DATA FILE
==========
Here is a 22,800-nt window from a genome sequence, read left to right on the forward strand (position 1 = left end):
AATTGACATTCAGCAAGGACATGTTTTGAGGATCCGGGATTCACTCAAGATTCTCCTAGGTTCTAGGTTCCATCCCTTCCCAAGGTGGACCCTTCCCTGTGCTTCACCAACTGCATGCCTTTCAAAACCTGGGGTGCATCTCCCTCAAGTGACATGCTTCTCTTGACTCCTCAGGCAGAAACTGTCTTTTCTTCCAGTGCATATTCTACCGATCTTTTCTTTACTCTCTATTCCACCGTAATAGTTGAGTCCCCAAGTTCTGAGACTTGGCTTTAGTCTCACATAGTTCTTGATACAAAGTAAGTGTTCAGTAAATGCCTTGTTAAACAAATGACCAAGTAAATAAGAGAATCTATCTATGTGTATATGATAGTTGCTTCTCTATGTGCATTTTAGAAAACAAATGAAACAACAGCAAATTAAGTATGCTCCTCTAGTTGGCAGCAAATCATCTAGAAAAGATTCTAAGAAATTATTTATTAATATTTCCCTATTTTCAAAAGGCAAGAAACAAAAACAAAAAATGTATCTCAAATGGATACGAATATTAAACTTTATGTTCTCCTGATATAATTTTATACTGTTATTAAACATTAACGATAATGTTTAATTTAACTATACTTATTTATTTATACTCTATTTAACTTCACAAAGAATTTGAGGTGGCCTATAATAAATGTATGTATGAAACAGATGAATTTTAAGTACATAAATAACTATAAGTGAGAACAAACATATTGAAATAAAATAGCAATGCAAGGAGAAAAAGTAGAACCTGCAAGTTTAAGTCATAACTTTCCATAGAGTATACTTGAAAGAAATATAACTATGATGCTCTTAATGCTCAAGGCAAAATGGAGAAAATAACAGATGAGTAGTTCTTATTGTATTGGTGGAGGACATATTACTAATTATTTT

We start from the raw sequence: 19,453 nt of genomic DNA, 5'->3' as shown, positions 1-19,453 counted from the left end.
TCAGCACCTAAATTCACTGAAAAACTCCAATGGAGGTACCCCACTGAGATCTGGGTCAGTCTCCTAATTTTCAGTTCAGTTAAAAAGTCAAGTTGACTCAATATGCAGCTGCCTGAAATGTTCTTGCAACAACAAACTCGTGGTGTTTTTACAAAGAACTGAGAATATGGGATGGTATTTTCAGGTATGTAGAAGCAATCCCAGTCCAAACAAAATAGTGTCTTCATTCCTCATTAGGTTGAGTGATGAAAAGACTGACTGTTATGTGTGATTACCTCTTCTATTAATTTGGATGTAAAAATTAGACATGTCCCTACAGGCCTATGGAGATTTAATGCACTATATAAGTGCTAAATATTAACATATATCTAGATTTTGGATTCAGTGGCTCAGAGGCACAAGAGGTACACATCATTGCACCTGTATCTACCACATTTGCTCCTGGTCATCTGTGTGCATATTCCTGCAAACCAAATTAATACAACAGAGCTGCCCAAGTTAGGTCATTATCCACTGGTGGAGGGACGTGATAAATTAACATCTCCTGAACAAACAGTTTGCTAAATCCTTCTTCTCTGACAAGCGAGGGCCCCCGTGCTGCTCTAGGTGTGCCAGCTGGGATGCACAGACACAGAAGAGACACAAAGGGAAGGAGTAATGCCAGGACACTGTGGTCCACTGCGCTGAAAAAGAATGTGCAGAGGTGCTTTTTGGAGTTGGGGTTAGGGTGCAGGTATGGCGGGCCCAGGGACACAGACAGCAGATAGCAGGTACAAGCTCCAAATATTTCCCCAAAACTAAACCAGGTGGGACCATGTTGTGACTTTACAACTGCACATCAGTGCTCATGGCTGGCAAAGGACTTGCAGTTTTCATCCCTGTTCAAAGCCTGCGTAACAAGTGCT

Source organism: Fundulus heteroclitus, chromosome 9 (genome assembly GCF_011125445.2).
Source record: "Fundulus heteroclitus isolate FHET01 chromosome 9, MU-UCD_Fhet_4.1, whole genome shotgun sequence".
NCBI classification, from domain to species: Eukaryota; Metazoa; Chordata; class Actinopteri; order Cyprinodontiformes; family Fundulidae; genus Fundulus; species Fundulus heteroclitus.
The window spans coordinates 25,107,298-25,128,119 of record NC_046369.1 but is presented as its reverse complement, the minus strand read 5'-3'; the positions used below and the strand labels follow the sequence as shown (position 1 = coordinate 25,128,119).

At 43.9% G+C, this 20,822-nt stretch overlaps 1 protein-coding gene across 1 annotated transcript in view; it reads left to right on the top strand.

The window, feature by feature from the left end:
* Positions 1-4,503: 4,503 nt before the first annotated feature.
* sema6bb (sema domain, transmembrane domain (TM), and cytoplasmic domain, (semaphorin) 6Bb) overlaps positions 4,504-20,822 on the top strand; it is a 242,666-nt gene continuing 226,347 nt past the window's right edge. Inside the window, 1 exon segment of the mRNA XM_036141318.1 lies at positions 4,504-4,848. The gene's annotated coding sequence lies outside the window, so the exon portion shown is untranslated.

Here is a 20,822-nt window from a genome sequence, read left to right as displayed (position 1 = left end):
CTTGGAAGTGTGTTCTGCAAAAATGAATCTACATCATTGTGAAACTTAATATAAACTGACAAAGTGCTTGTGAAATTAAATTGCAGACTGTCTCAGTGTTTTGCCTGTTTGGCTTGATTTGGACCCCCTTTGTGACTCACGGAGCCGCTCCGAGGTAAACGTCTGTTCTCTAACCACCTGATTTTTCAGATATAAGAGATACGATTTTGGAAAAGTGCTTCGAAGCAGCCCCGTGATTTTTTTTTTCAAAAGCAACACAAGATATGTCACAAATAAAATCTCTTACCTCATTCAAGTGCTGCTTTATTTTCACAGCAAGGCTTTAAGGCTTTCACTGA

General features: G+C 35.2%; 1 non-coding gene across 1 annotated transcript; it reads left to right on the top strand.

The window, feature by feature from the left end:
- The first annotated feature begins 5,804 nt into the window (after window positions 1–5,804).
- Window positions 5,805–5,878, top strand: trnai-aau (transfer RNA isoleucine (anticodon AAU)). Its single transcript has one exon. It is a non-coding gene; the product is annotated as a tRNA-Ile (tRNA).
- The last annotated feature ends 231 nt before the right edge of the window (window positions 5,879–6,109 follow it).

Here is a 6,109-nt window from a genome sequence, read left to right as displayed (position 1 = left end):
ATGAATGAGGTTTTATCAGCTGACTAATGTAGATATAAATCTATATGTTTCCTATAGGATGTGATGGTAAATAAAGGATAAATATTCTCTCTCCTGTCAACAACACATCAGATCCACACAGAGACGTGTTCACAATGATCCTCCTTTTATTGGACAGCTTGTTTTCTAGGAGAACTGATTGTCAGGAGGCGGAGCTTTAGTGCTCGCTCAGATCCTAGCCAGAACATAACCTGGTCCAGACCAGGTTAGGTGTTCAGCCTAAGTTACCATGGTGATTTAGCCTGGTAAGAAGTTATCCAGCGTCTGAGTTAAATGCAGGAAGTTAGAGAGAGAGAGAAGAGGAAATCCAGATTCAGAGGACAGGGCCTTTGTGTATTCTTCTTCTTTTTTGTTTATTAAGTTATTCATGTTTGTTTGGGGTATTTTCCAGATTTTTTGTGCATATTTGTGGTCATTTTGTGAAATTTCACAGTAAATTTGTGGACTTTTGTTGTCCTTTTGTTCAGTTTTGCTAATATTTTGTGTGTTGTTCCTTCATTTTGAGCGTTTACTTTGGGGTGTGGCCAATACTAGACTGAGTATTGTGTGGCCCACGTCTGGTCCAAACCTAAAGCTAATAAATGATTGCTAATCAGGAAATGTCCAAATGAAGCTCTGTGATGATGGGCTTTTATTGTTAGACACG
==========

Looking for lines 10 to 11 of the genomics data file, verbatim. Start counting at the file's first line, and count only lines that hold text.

The window, feature by feature from the left end:
* Positions 1-4,503: 4,503 nt before the first annotated feature.